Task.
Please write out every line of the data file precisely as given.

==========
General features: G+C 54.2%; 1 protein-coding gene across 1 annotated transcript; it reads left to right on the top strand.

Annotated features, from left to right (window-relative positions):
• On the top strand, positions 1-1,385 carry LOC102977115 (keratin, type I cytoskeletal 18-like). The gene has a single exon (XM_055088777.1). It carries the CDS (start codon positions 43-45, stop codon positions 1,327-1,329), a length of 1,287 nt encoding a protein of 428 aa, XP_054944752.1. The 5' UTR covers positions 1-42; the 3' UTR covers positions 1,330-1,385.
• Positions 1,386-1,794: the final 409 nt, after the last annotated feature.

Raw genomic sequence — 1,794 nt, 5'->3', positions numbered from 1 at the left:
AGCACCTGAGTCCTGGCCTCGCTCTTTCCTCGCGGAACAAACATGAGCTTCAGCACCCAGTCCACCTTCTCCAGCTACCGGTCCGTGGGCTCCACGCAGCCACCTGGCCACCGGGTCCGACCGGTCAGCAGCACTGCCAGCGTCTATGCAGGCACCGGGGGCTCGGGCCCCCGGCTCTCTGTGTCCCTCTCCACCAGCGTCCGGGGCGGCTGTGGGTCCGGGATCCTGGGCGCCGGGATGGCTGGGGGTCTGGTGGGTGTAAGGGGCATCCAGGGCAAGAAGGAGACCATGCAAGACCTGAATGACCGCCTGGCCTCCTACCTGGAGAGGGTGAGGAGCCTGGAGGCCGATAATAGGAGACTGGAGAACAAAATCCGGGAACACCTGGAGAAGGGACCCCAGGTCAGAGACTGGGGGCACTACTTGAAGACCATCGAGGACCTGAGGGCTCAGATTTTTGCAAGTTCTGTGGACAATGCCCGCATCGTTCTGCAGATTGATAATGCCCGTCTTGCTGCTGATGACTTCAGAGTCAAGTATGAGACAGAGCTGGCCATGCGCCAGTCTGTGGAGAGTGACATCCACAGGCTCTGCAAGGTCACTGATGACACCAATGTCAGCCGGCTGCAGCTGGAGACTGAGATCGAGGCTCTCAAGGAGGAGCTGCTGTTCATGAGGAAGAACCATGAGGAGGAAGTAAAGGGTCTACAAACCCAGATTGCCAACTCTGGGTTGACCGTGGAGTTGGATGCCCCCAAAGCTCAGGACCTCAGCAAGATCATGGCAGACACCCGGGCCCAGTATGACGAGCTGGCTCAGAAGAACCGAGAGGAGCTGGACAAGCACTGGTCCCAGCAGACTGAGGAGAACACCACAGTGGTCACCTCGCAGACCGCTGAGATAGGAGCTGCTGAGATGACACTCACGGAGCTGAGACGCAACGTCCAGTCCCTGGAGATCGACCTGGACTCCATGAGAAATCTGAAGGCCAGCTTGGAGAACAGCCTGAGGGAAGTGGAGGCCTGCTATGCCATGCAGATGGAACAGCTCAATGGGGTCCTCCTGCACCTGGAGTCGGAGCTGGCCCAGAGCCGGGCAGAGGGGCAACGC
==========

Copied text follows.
General features: G+C 54.2%; 1 protein-coding gene across 1 annotated transcript; it reads left to right on the top strand.

Annotated features, from left to right (window-relative positions):
• On the top strand, positions 1-1,385 carry LOC102977115 (keratin, type I cytoskeletal 18-like). The gene has a single exon (XM_055088777.1). It carries the CDS (start codon positions 43-45, stop codon positions 1,327-1,329), a length of 1,287 nt encoding a protein of 428 aa, XP_054944752.1. The 5' UTR covers positions 1-42; the 3' UTR covers positions 1,330-1,385.
• Positions 1,386-1,794: the final 409 nt, after the last annotated feature.

Raw genomic sequence — 1,794 nt, 5'->3', positions numbered from 1 at the left:
AGCACCTGAGTCCTGGCCTCGCTCTTTCCTCGCGGAACAAACATGAGCTTCAGCACCCAGTCCACCTTCTCCAGCTACCGGTCCGTGGGCTCCACGCAGCCACCTGGCCACCGGGTCCGACCGGTCAGCAGCACTGCCAGCGTCTATGCAGGCACCGGGGGCTCGGGCCCCCGGCTCTCTGTGTCCCTCTCCACCAGCGTCCGGGGCGGCTGTGGGTCCGGGATCCTGGGCGCCGGGATGGCTGGGGGTCTGGTGGGTGTAAGGGGCATCCAGGGCAAGAAGGAGACCATGCAAGACCTGAATGACCGCCTGGCCTCCTACCTGGAGAGGGTGAGGAGCCTGGAGGCCGATAATAGGAGACTGGAGAACAAAATCCGGGAACACCTGGAGAAGGGACCCCAGGTCAGAGACTGGGGGCACTACTTGAAGACCATCGAGGACCTGAGGGCTCAGATTTTTGCAAGTTCTGTGGACAATGCCCGCATCGTTCTGCAGATTGATAATGCCCGTCTTGCTGCTGATGACTTCAGAGTCAAGTATGAGACAGAGCTGGCCATGCGCCAGTCTGTGGAGAGTGACATCCACAGGCTCTGCAAGGTCACTGATGACACCAATGTCAGCCGGCTGCAGCTGGAGACTGAGATCGAGGCTCTCAAGGAGGAGCTGCTGTTCATGAGGAAGAACCATGAGGAGGAAGTAAAGGGTCTACAAACCCAGATTGCCAACTCTGGGTTGACCGTGGAGTTGGATGCCCCCAAAGCTCAGGACCTCAGCAAGATCATGGCAGACACCCGGGCCCAGTATGACGAGCTGGCTCAGAAGAACCGAGAGGAGCTGGACAAGCACTGGTCCCAGCAGACTGAGGAGAACACCACAGTGGTCACCTCGCAGACCGCTGAGATAGGAGCTGCTGAGATGACACTCACGGAGCTGAGACGCAACGTCCAGTCCCTGGAGATCGACCTGGACTCCATGAGAAATCTGAAGGCCAGCTTGGAGAACAGCCTGAGGGAAGTGGAGGCCTGCTATGCCATGCAGATGGAACAGCTCAATGGGGTCCTCCTGCACCTGGAGTCGGAGCTGGCCCAGAGCCGGGCAGAGGGGCAACGC